Man killed in Pontiac flood; waters receding

Sheila Shelton

Pontiac's flooding claimed a life Wednesday evening with the death of a 36-year-old man.

According to Livingston County Coroner Michael P. Burke, "An incident that occurred at approximately 10:45 p.m. on Wednesday at a Pontiac residence claimed the life of Michael D. 'Mick' Huxtable, who was reportedly going down into his flooded basement and was carrying an extension cord when he slipped and fell forward into the water in the basement."

Friends who were with Huxtable pulled him from the water back onto the steps, according to Burke.

"A call to LIV COM summoned rescue personnel from Duffy Ambulance, Pontiac Fire and Rescue, members of the OSF Region 2 Medical Response Team and Pontiac Police. Resuscitation efforts were begun and the man was transported to the Emergency Room of OSF Saint James-John W. Albrecht Medical Center," said Burke.

Burke said Huxtable was pronounced dead in the Emergency Room at 11:38 p.m. on Wednesday.

Burke said he had ordered an autopsy to rule out a medical compromise and establish a cause of death.

If there has been any good news about the water situation in this community, it is that the Vermilion River dropped 5 inches by 8:15 a.m. to 143 inches.

"Late Wednesday evening, it was at 148 inches over the dam. It appears to have crested and was at 143 inches this morning over the dam. This does not mean that some new water will not come in here and the water could rise again," said Tim Tuley, superintendent of operations for Illinois American Water Co.

Tuley took the time this morning to explain some differences in calculating of the Vermilion's water and how it is different in 2008 from 1982.

"Much of the media is receiving information from NOA (National Oceanographic Agency). The measure for this agency is taken at the Vermillion Street Bridge. The water is also measured in feet at this site and we measure at inches over the dam at the water plant," said Tuley.

"Both NOA and the water company have changed measures devices many times over the past 25 years. It does not mean that either of us are totally accurate today. This discrepancy which indicates the water in the Vermilion is actually lower than 1982 may be correct. Once this flooding is a thing of the past we will have to take another look at both measuring devices and see if they need calibration," said Tuley.

He said that Illinois American Water Co., had been sandbagging around the clock at its water plant site.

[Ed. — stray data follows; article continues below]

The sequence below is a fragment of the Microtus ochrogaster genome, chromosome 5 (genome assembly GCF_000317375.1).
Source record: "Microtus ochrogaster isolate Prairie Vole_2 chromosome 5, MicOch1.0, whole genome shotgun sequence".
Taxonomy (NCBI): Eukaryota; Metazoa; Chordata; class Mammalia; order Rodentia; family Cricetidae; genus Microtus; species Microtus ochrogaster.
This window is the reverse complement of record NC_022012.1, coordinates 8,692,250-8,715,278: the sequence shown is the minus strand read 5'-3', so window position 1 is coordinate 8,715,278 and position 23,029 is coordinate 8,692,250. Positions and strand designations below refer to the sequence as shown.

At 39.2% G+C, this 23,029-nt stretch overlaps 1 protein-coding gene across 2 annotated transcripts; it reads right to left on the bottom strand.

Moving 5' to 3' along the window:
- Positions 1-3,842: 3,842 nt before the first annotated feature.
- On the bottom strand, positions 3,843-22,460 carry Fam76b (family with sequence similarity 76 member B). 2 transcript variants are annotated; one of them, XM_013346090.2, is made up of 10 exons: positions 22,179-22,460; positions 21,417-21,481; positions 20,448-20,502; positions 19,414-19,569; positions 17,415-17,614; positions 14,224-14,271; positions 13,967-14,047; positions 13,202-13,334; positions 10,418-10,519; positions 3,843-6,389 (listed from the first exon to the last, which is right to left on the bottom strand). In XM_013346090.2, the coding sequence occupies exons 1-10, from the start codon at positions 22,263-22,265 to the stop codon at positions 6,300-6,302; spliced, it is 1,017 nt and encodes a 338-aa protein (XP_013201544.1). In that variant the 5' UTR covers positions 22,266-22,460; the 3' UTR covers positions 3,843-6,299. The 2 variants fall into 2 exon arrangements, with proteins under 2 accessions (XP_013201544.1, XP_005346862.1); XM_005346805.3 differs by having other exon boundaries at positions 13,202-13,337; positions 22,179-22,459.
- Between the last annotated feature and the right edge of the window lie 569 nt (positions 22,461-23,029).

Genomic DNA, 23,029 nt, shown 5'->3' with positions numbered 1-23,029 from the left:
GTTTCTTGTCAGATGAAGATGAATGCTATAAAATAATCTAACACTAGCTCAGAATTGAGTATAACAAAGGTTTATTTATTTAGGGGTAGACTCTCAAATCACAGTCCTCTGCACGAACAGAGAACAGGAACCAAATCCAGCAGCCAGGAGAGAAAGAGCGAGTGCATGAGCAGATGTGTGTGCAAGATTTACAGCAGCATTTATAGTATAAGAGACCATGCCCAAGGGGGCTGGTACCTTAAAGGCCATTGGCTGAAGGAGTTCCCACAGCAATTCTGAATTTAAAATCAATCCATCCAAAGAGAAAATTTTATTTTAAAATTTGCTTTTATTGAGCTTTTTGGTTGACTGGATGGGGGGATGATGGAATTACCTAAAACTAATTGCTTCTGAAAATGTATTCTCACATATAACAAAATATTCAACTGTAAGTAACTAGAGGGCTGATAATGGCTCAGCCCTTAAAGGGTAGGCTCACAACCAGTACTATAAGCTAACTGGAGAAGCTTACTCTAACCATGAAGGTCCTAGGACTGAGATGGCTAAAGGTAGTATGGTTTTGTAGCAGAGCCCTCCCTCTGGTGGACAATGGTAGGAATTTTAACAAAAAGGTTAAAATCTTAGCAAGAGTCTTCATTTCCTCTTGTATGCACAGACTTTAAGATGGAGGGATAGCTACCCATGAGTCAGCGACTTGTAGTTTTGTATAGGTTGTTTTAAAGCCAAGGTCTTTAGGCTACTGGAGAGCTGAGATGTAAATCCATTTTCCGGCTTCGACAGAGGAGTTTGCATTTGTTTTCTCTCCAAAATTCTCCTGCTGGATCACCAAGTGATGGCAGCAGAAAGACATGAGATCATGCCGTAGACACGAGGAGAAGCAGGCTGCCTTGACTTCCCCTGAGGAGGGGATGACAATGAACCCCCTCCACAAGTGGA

"We have been trying to keep our facility safe for everyone that works here. Illinois American sent employees from East St. Louis, Champaign, Belleville, Peoria and Streator and of course all of our local employees worked around the clock," he said.

"Today we are pleased to be able to pump water out of the lower-lying area of our plant. This is geared at keeping critical equipment safe," Tuley said.

Some streets were able to be opened this morning, according to Pontiac Police.

Indiana Avenue, Mill Street, Ladd Street and Route 66 were all opened. Remaining closed were Ill. Route 116 (Howard Street) at the eastern edge of Pontiac, Vermillion Street north of Cleary Street and east of the railroad and many streets around Chautauqua and Play parks.

Mayor Scott McCoy, in an interview on the Weather Channel, said that the river had receded 7 inches as of late this morning.

"We're starting to see some infrastructure back," McCoy said in the


He also said that Commonwealth Edison provided the city with three generators in case of a loss of power. There was no loss of power, according to the mayor.

Pontiac has been declared a Disaster Area, according to information provided by McCoy on Tuesday night. He said he signed the declaration, which was then to go to the Livingston County Board Chairman Bill Flott on Wednesday and on to the state.

Margaret Legner, who was working at the Rec-Center this morning, said 31 people stayed overnight at the center on Wednesday night.

"People are in and out today," she said. "The community has been great in helping make certain people have everything they might need here."

Legner said Red Cross volunteers helped, while McDonald's and DeLong's were providing food, pizza and sloppy joes had been brought in as well as a movie and popcorn for Wednesday after supper.

Pontiac Daily News